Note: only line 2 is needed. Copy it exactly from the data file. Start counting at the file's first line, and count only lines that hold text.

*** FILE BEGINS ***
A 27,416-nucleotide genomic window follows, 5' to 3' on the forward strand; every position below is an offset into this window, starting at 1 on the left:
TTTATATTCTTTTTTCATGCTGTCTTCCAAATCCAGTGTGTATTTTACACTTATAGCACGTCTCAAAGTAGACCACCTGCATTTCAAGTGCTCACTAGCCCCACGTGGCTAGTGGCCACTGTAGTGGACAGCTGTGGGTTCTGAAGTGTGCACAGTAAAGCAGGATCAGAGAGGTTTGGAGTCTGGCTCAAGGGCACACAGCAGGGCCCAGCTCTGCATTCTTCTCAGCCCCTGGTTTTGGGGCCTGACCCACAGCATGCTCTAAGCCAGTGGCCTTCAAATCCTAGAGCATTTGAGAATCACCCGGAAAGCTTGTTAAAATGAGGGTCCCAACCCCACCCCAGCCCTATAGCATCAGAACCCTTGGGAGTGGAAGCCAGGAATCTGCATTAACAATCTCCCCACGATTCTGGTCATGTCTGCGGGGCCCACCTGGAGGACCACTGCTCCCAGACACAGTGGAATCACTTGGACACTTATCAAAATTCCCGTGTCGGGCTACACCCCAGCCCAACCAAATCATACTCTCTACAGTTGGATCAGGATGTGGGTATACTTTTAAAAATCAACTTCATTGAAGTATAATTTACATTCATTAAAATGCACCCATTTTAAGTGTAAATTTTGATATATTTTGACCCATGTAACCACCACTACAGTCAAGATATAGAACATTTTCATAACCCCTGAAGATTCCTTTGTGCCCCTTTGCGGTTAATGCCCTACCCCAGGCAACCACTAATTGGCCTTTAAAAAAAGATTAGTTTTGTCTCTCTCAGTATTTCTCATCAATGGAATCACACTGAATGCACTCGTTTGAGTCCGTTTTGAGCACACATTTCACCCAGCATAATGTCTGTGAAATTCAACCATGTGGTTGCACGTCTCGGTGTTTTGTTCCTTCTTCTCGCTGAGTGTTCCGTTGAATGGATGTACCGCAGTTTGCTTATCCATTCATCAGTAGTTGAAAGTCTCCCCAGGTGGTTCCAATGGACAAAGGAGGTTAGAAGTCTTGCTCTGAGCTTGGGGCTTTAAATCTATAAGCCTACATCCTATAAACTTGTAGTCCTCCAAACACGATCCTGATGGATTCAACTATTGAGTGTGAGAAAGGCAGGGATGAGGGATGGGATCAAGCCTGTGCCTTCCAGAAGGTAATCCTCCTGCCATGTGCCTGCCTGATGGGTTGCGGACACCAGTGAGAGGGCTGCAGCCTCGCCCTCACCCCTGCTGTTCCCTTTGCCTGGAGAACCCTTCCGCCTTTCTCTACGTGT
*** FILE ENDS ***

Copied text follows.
TTTATATTCTTTTTTCATGCTGTCTTCCAAATCCAGTGTGTATTTTACACTTATAGCACGTCTCAAAGTAGACCACCTGCATTTCAAGTGCTCACTAGCCCCACGTGGCTAGTGGCCACTGTAGTGGACAGCTGTGGGTTCTGAAGTGTGCACAGTAAAGCAGGATCAGAGAGGTTTGGAGTCTGGCTCAAGGGCACACAGCAGGGCCCAGCTCTGCATTCTTCTCAGCCCCTGGTTTTGGGGCCTGACCCACAGCATGCTCTAAGCCAGTGGCCTTCAAATCCTAGAGCATTTGAGAATCACCCGGAAAGCTTGTTAAAATGAGGGTCCCAACCCCACCCCAGCCCTATAGCATCAGAACCCTTGGGAGTGGAAGCCAGGAATCTGCATTAACAATCTCCCCACGATTCTGGTCATGTCTGCGGGGCCCACCTGGAGGACCACTGCTCCCAGACACAGTGGAATCACTTGGACACTTATCAAAATTCCCGTGTCGGGCTACACCCCAGCCCAACCAAATCATACTCTCTACAGTTGGATCAGGATGTGGGTATACTTTTAAAAATCAACTTCATTGAAGTATAATTTACATTCATTAAAATGCACCCATTTTAAGTGTAAATTTTGATATATTTTGACCCATGTAACCACCACTACAGTCAAGATATAGAACATTTTCATAACCCCTGAAGATTCCTTTGTGCCCCTTTGCGGTTAATGCCCTACCCCAGGCAACCACTAATTGGCCTTTAAAAAAAGATTAGTTTTGTCTCTCTCAGTATTTCTCATCAATGGAATCACACTGAATGCACTCGTTTGAGTCCGTTTTGAGCACACATTTCACCCAGCATAATGTCTGTGAAATTCAACCATGTGGTTGCACGTCTCGGTGTTTTGTTCCTTCTTCTCGCTGAGTGTTCCGTTGAATGGATGTACCGCAGTTTGCTTATCCATTCATCAGTAGTTGAAAGTCTCCCCAGGTGGTTCCAATGGACAAAGGAGGTTAGAAGTCTTGCTCTGAGCTTGGGGCTTTAAATCTATAAGCCTACATCCTATAAACTTGTAGTCCTCCAAACACGATCCTGATGGATTCAACTATTGAGTGTGAGAAAGGCAGGGATGAGGGATGGGATCAAGCCTGTGCCTTCCAGAAGGTAATCCTCCTGCCATGTGCCTGCCTGATGGGTTGCGGACACCAGTGAGAGGGCTGCAGCCTCGCCCTCACCCCTGCTGTTCCCTTTGCCTGGAGAACCCTTCCGCCTTTCTCTACGTGT